Concerned Corporations, Consumers & Communities

Posts tagged ‘Ethical Business’

Research Shows Smoking Prolongs Lives and Builds Immunity

There are many similar reports out there that claim all sorts of positive associations, and they may sound convincing, but dig a bit deeper and you realise it’s a load of hogwash.

Do you buy the above headline? I don’t, and unless you have a vested interest, I don’t think you do too.

There are many similar reports out there that claim all sorts of positive associations, and they may sound convincing, but dig a bit deeper and you realise it’s a load of hogwash.

Why then do we take companies CSR/Sustainability reports at face value and indicative of their ethical business behaviour? In the same way we brush off claims that product Z is the best in the market, or works 99.99% of the time as marketing gimmicks, demanding further proof, we shouldn’t be fooled by the marketing gimmicks of CSR/Sustainability reports, especially when deciding our purchasing, investment or employment decisions.

Here are some examples of what companies are, are not saying, with their publications.

Gas is the New Green

MNCs like Shell, GDF Suez and Statoil are touting gas as the new green alternative source of energy. They claim that it can reduce EU’s CO2 emissions and is more affordable than other green alternatives, thanks to a new extraction technology called “fracking” and measures that show that burning gas in power stations produces half the CO2 emissions from burning coal.

What they didn’t tell you is that because of the difficulty of extracting gas from rocks, fracking or no fracking, the process produces as much, if not more, CO2, and is susceptible to dangerous leaks of methane, which is 4 times as deadly as CO2 in climate change terms [here]. Furthermore, the process uses large amounts of water and chemicals, and evidence from the US shows that scarce groundwater has already been contaminated [here].

That, to me, is a fracking load of hot air.

What Exactly is a CSR/Sustainability Report?

The Global Reporting Initiative defines it as:

… a single, consolidated disclosure that provides a reasonable and balanced presentation of performance over a fixed time period…

The key here is performance over a fixed time period. In other words, how the company has performed on its issues compared to the last time period.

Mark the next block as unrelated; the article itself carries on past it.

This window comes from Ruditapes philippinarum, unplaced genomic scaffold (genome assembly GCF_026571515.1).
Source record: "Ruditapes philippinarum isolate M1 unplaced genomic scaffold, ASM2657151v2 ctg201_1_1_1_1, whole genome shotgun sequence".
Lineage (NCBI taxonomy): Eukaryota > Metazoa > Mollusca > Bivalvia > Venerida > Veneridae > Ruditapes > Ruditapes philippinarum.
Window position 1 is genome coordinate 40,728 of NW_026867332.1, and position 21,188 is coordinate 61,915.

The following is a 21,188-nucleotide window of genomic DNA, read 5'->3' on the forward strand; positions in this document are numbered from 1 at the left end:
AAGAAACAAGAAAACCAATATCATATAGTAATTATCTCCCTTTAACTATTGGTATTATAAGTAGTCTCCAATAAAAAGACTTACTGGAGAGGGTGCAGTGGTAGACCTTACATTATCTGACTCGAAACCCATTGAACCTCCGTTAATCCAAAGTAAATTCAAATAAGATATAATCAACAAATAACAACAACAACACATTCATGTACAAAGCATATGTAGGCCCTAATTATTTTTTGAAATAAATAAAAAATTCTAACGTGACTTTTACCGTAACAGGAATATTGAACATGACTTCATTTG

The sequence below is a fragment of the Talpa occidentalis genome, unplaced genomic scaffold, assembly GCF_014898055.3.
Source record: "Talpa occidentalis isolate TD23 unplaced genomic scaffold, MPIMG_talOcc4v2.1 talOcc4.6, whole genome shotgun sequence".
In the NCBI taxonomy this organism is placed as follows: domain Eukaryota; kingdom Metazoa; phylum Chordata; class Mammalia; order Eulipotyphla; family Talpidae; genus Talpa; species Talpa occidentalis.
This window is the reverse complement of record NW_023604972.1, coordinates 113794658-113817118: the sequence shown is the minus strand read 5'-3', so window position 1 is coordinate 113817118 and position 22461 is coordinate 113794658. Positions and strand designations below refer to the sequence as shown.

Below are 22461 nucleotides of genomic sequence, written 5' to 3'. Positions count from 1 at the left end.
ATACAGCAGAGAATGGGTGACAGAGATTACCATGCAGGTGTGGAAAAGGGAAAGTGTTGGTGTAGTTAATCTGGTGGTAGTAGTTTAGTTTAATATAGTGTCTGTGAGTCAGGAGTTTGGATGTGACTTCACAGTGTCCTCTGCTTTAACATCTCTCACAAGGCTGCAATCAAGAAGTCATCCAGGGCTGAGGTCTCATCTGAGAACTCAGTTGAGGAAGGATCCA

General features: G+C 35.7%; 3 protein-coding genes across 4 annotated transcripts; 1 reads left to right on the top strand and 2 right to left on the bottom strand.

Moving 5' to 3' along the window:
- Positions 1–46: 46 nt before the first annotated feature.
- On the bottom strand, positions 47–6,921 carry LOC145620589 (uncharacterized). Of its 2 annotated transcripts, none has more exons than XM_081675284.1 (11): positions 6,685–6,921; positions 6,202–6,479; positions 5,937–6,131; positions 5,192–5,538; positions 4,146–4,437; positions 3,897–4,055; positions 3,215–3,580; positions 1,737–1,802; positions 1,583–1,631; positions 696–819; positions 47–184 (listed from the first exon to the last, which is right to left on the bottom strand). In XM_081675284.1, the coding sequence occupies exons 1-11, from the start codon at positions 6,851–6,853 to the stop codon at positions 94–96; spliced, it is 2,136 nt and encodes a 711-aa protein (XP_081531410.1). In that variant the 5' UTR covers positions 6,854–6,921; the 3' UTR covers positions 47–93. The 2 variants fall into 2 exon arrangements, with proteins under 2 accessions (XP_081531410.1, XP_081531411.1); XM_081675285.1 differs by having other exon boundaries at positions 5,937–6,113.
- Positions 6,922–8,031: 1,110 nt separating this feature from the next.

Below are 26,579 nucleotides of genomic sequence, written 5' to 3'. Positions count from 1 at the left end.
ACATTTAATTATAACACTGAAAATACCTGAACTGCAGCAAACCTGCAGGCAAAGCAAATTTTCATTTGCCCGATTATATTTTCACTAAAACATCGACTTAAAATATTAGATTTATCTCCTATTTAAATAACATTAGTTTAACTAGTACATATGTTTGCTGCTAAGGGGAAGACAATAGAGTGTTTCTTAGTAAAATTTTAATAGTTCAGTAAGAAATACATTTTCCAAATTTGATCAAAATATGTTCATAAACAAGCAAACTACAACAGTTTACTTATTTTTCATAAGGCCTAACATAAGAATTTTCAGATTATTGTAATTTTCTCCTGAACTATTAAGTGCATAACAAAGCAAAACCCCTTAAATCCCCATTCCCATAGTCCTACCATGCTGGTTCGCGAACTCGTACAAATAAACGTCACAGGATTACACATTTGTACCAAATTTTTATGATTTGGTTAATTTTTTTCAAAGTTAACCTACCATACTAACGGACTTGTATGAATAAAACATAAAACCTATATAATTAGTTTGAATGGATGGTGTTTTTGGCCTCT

Here at Global Causeways, we use the report to help the company communicate to its stakeholders:

… the issues that the company has decided to address this time round, why these issues are chosen first, how the company proposes to measure them, why these measures are chosen, a periodic comparison of the results against the last time period and an explanation, and future goals.

This may seem like a mouthful, but the logic behind is simple. Why choose these issues? How do you measure them? Why are they measured in this manner? What are your targets? How did you perform? What can stakeholders expect the following year? If a company is genuine about their CSR/Sustainability efforts, they would have no problems communicating these issues, even if they fell short, and we would gladly assist them. Conversely, we believe that it is companies who publish obscure, vague or misleading reports that would not want us to find out the true state of their CSR/Sustainability efforts. Meaning to say they have something to hide.

We’re not the only ones who have problems understanding obscure or misleading CSR/Sustainability reports. Elaine Cohen, CSR Consultant and author of “CSR for HR: A Necessary Partnership for Advancing Responsible Business Practices”, has observed the difficulties in making sense of the figures in CSR/Sustainability Reports [here] and CSR/Sustainability Reports that are, in fact, marketing collateral [here].

Here’s a somewhat sobering, though hilarious, account of a company’s CSR/Sustainability efforts and an email reply from an angry local [here]. Enjoy reading!

Do you agree/disagree with us? Do you like the article? Let us know your comments and help Global Causeways share it.

Benson Tan is the Managing Consultant of Global Causeways, a Corporate Social Responsibility, Philanthropy and Development Consultancy operating from Singapore. You can reach him at ben@globalcauseways.org or follow him on Twitter, or both.

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